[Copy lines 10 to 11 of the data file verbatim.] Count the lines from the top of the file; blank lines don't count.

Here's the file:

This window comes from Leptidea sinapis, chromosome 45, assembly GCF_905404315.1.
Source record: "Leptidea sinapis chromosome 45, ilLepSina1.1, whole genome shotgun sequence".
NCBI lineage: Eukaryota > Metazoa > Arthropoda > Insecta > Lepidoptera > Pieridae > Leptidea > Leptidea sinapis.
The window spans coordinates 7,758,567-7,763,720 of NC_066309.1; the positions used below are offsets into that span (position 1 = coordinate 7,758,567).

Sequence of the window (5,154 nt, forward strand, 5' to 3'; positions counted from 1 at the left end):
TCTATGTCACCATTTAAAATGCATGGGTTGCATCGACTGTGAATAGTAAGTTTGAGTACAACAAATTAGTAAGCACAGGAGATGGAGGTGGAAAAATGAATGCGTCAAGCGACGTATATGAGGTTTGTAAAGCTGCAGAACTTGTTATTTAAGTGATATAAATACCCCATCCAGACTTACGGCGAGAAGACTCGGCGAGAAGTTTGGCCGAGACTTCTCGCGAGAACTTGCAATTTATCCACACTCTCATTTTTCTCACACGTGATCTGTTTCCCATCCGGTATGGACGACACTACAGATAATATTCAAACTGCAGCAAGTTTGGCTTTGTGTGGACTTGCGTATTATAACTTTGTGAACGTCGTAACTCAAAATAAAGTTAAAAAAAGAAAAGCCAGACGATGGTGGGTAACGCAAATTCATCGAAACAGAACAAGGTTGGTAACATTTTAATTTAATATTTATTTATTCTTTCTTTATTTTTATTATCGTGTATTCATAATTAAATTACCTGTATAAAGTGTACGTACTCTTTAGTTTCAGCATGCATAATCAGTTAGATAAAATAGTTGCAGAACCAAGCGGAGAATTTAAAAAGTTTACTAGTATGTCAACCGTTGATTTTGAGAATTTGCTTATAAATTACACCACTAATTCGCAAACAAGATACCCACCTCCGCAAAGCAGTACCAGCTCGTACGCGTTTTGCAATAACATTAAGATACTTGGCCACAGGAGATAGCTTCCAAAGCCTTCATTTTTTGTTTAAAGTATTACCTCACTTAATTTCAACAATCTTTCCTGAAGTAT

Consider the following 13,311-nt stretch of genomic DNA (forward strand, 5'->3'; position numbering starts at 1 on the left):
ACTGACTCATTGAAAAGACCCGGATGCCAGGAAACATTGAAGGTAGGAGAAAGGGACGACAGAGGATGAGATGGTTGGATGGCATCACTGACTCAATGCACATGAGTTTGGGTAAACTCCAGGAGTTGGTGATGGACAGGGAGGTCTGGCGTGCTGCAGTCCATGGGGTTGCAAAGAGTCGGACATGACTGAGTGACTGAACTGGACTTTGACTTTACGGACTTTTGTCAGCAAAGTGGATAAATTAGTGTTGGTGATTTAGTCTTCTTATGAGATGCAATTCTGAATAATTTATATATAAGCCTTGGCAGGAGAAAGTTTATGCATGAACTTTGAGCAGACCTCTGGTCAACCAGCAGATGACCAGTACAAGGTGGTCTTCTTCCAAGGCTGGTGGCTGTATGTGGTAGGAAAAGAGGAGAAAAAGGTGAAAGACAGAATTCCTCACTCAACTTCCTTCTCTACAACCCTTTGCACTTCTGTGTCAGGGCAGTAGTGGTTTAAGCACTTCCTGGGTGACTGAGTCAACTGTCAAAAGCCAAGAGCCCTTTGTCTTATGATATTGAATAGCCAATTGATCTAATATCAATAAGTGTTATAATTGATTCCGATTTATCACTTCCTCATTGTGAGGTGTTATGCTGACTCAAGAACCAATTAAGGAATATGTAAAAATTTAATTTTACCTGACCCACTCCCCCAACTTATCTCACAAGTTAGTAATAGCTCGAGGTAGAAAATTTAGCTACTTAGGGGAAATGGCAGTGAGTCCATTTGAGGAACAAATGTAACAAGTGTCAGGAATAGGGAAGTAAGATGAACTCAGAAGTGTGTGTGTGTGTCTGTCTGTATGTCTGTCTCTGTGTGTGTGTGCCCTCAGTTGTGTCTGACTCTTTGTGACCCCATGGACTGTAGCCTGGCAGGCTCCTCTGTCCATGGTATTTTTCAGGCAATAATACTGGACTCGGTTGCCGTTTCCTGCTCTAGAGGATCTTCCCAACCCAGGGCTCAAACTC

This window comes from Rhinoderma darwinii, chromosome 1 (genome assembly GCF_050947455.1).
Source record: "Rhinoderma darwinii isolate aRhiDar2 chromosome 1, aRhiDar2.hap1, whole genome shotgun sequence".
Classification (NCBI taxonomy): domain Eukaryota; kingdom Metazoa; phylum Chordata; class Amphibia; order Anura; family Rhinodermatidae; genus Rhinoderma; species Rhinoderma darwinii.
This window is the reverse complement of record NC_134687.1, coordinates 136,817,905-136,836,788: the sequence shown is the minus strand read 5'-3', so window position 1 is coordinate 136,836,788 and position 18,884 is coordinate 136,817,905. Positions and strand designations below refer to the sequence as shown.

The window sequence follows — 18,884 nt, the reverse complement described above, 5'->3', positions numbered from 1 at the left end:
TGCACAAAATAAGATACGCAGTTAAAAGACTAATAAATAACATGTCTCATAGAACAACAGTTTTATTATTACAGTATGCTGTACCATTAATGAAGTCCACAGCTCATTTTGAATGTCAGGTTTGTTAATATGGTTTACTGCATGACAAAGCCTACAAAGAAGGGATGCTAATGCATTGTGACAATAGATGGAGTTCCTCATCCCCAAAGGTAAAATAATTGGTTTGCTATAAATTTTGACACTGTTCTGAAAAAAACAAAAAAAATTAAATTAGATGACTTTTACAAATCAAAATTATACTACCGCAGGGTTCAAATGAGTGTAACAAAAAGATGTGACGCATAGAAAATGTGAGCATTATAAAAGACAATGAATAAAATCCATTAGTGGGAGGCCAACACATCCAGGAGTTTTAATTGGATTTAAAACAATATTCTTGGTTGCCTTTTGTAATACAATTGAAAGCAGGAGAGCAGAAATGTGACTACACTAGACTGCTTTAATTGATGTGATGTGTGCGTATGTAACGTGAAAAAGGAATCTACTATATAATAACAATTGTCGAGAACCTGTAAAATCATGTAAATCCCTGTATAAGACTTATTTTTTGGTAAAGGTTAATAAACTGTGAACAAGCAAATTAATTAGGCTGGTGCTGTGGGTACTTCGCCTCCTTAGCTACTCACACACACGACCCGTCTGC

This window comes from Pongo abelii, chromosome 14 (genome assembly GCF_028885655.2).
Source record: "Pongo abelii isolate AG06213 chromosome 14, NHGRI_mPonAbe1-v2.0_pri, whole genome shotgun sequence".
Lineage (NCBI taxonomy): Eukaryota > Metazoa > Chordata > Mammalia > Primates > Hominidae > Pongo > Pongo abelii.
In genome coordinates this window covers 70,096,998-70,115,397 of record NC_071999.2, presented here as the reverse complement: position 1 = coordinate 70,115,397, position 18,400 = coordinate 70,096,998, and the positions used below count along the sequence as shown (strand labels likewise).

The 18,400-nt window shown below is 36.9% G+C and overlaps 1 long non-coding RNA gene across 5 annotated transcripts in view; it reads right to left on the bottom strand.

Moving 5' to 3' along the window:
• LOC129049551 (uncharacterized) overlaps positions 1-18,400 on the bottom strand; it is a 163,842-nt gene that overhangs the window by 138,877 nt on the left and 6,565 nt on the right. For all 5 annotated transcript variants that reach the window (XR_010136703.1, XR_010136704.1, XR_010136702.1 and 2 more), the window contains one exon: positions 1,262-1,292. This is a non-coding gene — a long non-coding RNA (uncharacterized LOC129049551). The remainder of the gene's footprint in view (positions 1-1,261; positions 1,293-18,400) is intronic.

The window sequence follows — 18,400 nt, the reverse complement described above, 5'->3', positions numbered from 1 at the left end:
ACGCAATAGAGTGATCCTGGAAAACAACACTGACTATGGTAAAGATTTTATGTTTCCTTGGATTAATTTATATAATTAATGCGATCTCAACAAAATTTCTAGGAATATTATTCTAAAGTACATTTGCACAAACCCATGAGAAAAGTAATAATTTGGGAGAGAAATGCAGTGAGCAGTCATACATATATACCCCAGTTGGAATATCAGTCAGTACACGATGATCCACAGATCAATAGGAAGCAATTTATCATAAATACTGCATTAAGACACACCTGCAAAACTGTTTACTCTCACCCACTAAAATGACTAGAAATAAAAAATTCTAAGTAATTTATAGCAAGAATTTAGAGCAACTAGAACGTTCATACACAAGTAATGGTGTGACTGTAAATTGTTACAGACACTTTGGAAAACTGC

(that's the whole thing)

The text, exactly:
Source record: "Rhinoderma darwinii isolate aRhiDar2 chromosome 1, aRhiDar2.hap1, whole genome shotgun sequence".
Classification (NCBI taxonomy): domain Eukaryota; kingdom Metazoa; phylum Chordata; class Amphibia; order Anura; family Rhinodermatidae; genus Rhinoderma; species Rhinoderma darwinii.